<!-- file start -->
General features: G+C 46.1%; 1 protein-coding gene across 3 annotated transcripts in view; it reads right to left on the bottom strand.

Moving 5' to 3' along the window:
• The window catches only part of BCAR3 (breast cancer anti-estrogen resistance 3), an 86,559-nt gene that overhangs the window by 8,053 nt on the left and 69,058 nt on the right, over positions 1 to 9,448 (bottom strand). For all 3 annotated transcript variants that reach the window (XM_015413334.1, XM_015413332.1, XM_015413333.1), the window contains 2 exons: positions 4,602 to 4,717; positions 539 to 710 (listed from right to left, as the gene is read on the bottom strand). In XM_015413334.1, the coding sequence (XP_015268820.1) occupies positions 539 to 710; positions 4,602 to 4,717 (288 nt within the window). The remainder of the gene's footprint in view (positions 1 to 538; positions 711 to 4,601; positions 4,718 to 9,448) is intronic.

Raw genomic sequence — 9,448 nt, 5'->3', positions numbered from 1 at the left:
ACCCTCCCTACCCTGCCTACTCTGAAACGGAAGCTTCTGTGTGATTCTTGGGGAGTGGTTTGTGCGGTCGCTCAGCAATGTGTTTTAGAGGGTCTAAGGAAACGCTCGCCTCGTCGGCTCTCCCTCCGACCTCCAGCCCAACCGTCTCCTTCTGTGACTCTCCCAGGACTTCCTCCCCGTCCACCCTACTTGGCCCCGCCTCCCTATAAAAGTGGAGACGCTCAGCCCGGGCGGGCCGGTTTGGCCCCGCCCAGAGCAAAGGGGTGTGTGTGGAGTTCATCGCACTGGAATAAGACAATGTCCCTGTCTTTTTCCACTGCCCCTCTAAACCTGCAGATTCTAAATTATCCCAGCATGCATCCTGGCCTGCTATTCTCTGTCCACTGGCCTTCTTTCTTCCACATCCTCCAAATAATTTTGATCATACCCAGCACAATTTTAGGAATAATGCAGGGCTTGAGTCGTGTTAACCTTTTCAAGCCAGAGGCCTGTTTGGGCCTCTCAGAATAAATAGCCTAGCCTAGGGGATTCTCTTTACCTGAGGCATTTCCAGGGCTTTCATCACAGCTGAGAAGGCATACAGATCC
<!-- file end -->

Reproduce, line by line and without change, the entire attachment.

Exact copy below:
General features: G+C 46.1%; 1 protein-coding gene across 3 annotated transcripts in view; it reads right to left on the bottom strand.

Moving 5' to 3' along the window:
• The window catches only part of BCAR3 (breast cancer anti-estrogen resistance 3), an 86,559-nt gene that overhangs the window by 8,053 nt on the left and 69,058 nt on the right, over positions 1 to 9,448 (bottom strand). For all 3 annotated transcript variants that reach the window (XM_015413334.1, XM_015413332.1, XM_015413333.1), the window contains 2 exons: positions 4,602 to 4,717; positions 539 to 710 (listed from right to left, as the gene is read on the bottom strand). In XM_015413334.1, the coding sequence (XP_015268820.1) occupies positions 539 to 710; positions 4,602 to 4,717 (288 nt within the window). The remainder of the gene's footprint in view (positions 1 to 538; positions 711 to 4,601; positions 4,718 to 9,448) is intronic.

Raw genomic sequence — 9,448 nt, 5'->3', positions numbered from 1 at the left:
ACCCTCCCTACCCTGCCTACTCTGAAACGGAAGCTTCTGTGTGATTCTTGGGGAGTGGTTTGTGCGGTCGCTCAGCAATGTGTTTTAGAGGGTCTAAGGAAACGCTCGCCTCGTCGGCTCTCCCTCCGACCTCCAGCCCAACCGTCTCCTTCTGTGACTCTCCCAGGACTTCCTCCCCGTCCACCCTACTTGGCCCCGCCTCCCTATAAAAGTGGAGACGCTCAGCCCGGGCGGGCCGGTTTGGCCCCGCCCAGAGCAAAGGGGTGTGTGTGGAGTTCATCGCACTGGAATAAGACAATGTCCCTGTCTTTTTCCACTGCCCCTCTAAACCTGCAGATTCTAAATTATCCCAGCATGCATCCTGGCCTGCTATTCTCTGTCCACTGGCCTTCTTTCTTCCACATCCTCCAAATAATTTTGATCATACCCAGCACAATTTTAGGAATAATGCAGGGCTTGAGTCGTGTTAACCTTTTCAAGCCAGAGGCCTGTTTGGGCCTCTCAGAATAAATAGCCTAGCCTAGGGGATTCTCTTTACCTGAGGCATTTCCAGGGCTTTCATCACAGCTGAGAAGGCATACAGATCC